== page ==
Plotting a Plot

Like your everyday, basic white girl, fall is my favorite season. Why is fall my favorite season, you may ask, though you probably won’t. I’ll tell you anyhow.

  1. I freak out every time I get hot. Numb fingers and toes is my natural state and fall helps me return to that.
  2. Fall can provide some of the best camping weather.
  3. I like not sweating when I wear flannel.
  4. I think this is everyone’s reason, but fall foods are the bomb. No, I’m not a pumpkin spice latte person (dairy+caffeine+sugar+spices=death to Carly’s internal organs).
  5. The perpetual autumnal decor in my house finally makes sense during fall.
  6. Things start dying meaning my nose is less stuffy and my legs are less bitten.
  7. And National Novel Writing Month!

Have I succeeded every time that I have done NaNoWriMo? No, just the first time. A Regrettable Likeness was partially completed during my first NaNoWriMo. The second time around I had just given A Regrettable Likeness to the beta readers and I soon found out that I wasn’t ready to hop onto the next project. I’m actually still not ready to tackle that project, which is a real shame because I have the plot all mapped out. That is a rarity for this author. I didn’t know where I was going with A Regrettable Likeness when I started it. I wrote it so that I could see how it ended.

Which means that I have to actually start plotting for this November. The book I’m planning on writing… I never wanted to write (my working title is Patient 292). It came to birth in my head from some what-ifs and I just needed to get it out. Pretty soon, I realized that I had a connection with this main protagonist that couldn’t be severed. Perhaps it was my worsening health condition that made me relate to the formerly paralyzed protagonist or her relentless gumption that made me more confident, but she’s the one I can speak through right now. Still, I don’t wanna write this. For the following reasons (can you tell I love listicles?):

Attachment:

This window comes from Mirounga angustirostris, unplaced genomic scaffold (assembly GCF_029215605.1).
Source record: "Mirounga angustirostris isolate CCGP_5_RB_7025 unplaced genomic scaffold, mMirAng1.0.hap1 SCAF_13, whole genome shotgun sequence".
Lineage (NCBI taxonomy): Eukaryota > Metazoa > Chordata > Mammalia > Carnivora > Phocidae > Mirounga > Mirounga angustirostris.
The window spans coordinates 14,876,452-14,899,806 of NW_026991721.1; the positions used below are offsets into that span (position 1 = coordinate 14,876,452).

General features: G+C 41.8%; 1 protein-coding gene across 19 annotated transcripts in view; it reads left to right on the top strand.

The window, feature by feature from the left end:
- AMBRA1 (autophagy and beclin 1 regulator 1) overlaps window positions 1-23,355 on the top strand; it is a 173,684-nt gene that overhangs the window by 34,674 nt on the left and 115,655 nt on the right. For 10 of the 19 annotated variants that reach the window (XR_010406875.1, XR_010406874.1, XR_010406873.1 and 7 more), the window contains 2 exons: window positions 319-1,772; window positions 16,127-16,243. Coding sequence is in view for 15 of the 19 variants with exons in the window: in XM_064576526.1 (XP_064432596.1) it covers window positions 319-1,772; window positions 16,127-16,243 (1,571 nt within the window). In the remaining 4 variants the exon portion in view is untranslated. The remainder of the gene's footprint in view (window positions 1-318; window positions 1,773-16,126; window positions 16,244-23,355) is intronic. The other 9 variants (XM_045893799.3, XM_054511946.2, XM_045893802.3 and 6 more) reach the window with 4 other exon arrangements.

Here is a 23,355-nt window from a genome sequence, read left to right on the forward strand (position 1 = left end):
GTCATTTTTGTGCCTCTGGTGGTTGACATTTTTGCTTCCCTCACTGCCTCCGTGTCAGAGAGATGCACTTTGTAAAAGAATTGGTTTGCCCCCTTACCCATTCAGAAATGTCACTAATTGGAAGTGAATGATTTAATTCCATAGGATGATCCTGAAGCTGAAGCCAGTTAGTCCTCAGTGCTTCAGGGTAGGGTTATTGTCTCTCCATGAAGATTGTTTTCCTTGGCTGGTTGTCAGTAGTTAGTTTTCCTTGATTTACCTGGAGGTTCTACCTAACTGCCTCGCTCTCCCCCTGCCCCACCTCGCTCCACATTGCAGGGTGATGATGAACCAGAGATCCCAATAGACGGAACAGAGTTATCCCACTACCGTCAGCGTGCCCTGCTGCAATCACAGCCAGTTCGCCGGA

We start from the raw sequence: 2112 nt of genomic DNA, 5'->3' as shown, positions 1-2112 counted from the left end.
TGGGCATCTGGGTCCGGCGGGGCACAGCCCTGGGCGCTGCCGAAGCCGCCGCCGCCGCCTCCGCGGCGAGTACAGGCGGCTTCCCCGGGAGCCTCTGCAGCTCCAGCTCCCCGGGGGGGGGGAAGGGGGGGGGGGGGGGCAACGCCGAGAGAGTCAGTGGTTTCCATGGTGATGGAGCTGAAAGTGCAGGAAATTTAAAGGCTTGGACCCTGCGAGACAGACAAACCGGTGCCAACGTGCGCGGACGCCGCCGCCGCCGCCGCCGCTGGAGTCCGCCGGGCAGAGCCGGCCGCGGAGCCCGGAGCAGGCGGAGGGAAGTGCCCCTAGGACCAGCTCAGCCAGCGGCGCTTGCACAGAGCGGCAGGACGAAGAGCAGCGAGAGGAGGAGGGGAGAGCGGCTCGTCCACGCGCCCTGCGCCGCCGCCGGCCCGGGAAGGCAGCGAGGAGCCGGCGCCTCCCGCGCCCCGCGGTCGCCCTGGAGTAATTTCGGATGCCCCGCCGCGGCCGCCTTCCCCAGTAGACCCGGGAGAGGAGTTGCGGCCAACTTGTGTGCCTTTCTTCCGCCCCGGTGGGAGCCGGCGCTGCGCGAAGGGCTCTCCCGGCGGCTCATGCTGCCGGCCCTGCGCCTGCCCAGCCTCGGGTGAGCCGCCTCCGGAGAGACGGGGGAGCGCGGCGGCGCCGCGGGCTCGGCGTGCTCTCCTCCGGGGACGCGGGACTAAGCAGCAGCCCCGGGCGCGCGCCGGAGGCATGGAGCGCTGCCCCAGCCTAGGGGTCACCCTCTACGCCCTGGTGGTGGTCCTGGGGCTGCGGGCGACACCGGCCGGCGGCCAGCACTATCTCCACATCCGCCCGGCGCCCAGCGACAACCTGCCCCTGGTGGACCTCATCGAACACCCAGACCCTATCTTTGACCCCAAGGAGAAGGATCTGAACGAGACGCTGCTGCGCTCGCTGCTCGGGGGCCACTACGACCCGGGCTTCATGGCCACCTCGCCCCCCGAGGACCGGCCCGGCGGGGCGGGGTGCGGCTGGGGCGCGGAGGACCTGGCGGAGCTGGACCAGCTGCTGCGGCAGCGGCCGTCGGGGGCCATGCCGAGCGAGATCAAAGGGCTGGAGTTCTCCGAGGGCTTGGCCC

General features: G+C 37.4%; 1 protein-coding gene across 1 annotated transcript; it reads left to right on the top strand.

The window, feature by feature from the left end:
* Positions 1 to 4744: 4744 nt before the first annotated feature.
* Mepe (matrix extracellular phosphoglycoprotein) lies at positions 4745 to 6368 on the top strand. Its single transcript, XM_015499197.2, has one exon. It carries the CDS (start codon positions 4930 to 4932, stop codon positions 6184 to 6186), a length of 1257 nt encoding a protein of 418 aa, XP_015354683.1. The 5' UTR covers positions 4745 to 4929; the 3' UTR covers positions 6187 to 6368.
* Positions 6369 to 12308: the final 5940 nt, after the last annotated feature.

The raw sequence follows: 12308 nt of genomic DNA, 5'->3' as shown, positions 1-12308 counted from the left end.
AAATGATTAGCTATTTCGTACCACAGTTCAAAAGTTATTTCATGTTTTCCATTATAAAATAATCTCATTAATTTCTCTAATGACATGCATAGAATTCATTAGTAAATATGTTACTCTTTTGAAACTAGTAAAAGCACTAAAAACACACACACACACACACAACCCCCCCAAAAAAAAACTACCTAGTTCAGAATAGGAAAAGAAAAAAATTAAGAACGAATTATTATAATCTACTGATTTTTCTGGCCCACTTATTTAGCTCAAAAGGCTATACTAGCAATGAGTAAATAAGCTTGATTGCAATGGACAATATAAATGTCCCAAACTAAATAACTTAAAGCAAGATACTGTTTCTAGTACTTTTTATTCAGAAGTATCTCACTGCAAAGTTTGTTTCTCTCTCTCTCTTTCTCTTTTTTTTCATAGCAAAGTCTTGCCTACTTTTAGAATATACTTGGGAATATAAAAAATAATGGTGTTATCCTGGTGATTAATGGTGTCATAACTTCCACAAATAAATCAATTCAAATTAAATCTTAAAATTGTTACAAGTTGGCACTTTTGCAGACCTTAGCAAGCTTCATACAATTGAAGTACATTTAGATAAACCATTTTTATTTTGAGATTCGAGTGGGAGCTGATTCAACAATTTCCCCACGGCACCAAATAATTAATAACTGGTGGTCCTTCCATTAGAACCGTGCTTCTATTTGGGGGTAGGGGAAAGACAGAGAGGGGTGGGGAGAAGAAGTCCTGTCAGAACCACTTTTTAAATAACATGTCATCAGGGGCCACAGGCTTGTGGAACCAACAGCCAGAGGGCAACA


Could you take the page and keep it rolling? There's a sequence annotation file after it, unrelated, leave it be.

• I didn’t plan on this being my next book (she says as though she ever has a plan).
  • It’s so far in third person limited, and I’m really a first person kinda gal.
  • The story is technically a prequel to A Regrettable Likeness , and, seeing as how I’m still trying to get that book off the ground, really doesn’t seem like it will be a great seller.
  • And lastly, there’s a romance element and that’s difficult for this mega awkward, more-emotionally-walled-off-than-a-seventy-something-Vietnam-vet girl to write convincingly.

Enough complaining, it’s time to get down to business. To prep for NaNoWriMo, what should a writer have mapped out before they have to face the dreaded blank document?

In my case, I like to have drafts of the first few chapters. I’m already rewriting the beginning of Patient 292, so I guess I can check off that box. Just tinkering around with your characters and setting in that manner really helps an author get to know their subject matter. Another helpful thing is to fill out character sheets. After that, I would try to see if I can map out the entirety of the plot. I’m sure it’s been said 100 times before, but a good plot is nothing if your reader doesn’t care about your characters. So for my last listicle, here’s what I’d like to get done before NaNoWriMo:

  • Fill out character sheets for five characters.
  • Map out the backstory for the setting.
  • Create a general plot map.
  • Write out the major plot points.
  • Figure out how to describe the book in one sentence for the NaNoWriMo forums.

Thinking about trying NaNoWriMo this year? Just do it. There’s no cost and no consequence for failure.

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